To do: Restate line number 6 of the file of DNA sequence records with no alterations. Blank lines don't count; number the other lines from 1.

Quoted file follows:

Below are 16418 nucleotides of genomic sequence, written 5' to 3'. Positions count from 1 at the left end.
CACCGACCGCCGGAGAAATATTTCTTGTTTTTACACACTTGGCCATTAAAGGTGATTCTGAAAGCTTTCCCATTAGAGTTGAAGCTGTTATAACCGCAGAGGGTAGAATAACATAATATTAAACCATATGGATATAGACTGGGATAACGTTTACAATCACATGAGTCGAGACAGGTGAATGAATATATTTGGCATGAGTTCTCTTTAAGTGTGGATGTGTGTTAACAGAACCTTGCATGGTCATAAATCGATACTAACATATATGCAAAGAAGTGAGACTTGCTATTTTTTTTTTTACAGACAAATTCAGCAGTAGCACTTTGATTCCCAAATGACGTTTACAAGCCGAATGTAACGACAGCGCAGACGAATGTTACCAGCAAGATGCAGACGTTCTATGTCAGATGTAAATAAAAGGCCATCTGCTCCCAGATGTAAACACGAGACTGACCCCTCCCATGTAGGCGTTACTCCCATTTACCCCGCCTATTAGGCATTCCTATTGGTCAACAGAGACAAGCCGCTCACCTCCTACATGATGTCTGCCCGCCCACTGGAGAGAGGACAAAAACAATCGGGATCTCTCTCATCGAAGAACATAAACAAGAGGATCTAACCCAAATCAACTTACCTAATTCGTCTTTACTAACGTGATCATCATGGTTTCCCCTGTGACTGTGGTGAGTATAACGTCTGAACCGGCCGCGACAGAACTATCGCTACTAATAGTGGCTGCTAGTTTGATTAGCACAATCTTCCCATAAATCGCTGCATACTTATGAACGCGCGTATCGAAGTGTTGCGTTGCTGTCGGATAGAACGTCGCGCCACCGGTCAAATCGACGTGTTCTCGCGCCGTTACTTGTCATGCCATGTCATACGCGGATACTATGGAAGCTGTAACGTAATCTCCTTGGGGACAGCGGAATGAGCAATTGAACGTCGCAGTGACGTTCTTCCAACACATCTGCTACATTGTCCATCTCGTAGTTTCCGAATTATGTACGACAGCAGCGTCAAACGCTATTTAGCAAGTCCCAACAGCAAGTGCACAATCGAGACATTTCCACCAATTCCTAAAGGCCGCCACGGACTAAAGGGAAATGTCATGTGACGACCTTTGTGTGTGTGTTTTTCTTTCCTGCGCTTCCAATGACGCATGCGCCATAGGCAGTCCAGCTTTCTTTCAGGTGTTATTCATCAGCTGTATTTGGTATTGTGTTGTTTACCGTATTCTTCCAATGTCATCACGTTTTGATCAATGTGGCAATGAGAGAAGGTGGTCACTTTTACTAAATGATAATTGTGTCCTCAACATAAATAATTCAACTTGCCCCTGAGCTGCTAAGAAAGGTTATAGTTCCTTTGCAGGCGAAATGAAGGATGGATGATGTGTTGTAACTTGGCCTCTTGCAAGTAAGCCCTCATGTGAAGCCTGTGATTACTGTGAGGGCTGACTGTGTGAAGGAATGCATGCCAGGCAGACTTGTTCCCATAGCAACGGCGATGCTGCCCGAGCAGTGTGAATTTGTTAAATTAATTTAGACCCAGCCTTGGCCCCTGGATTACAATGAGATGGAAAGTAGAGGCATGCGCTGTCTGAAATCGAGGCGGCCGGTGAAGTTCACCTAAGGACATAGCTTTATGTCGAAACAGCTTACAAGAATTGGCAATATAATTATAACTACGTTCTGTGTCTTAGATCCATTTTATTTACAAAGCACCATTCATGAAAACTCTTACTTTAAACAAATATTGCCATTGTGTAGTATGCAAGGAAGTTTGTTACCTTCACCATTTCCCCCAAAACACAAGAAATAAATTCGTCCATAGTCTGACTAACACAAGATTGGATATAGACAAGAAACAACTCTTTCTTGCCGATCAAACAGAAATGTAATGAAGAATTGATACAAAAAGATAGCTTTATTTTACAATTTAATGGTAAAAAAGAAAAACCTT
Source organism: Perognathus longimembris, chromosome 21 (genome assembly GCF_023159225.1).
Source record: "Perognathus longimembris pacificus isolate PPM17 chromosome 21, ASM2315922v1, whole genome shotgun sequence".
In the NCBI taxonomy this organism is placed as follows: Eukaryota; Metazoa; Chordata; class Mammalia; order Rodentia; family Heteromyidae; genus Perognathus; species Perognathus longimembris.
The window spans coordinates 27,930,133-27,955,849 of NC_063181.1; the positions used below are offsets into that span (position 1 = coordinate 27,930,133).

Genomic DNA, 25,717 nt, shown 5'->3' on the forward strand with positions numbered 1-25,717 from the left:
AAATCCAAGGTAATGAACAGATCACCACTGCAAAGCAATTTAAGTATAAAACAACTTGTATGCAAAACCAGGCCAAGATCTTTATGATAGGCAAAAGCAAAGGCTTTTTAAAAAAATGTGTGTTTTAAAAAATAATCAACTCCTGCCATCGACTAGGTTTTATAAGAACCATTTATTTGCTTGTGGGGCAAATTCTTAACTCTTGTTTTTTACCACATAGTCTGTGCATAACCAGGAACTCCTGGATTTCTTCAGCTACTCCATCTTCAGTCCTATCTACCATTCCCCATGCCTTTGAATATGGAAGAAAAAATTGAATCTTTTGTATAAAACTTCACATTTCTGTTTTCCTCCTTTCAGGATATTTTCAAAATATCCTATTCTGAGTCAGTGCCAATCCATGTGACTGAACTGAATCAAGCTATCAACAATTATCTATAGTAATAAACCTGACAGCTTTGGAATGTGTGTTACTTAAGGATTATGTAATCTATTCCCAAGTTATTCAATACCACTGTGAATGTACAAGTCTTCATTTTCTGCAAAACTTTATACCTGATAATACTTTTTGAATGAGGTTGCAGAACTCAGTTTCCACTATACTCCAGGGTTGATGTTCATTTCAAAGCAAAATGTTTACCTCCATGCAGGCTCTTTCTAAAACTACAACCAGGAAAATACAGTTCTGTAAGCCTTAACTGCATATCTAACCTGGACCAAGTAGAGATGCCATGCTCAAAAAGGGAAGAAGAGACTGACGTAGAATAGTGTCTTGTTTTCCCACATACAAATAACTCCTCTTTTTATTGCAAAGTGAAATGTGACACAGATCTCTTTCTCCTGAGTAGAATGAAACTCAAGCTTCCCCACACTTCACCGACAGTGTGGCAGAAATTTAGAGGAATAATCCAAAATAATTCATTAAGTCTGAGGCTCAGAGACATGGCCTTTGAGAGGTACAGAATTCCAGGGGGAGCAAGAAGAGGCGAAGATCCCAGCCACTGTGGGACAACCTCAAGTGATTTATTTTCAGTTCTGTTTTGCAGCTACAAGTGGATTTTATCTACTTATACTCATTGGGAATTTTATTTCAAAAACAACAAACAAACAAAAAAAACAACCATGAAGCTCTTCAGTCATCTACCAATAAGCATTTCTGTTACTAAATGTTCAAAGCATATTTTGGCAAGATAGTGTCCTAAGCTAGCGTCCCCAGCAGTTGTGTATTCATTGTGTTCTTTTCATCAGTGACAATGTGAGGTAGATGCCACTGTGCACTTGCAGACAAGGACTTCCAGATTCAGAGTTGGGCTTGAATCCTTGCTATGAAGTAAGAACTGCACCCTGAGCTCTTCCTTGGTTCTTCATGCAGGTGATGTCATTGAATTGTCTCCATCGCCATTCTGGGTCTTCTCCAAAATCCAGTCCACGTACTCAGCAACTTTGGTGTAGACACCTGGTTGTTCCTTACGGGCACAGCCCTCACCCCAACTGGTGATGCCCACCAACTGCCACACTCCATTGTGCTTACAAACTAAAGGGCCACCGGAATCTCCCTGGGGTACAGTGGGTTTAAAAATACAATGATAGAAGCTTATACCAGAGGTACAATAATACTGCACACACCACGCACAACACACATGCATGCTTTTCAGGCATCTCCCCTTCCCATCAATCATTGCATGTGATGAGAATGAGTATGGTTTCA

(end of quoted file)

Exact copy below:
The window spans coordinates 27,930,133-27,955,849 of NC_063181.1; the positions used below are offsets into that span (position 1 = coordinate 27,930,133).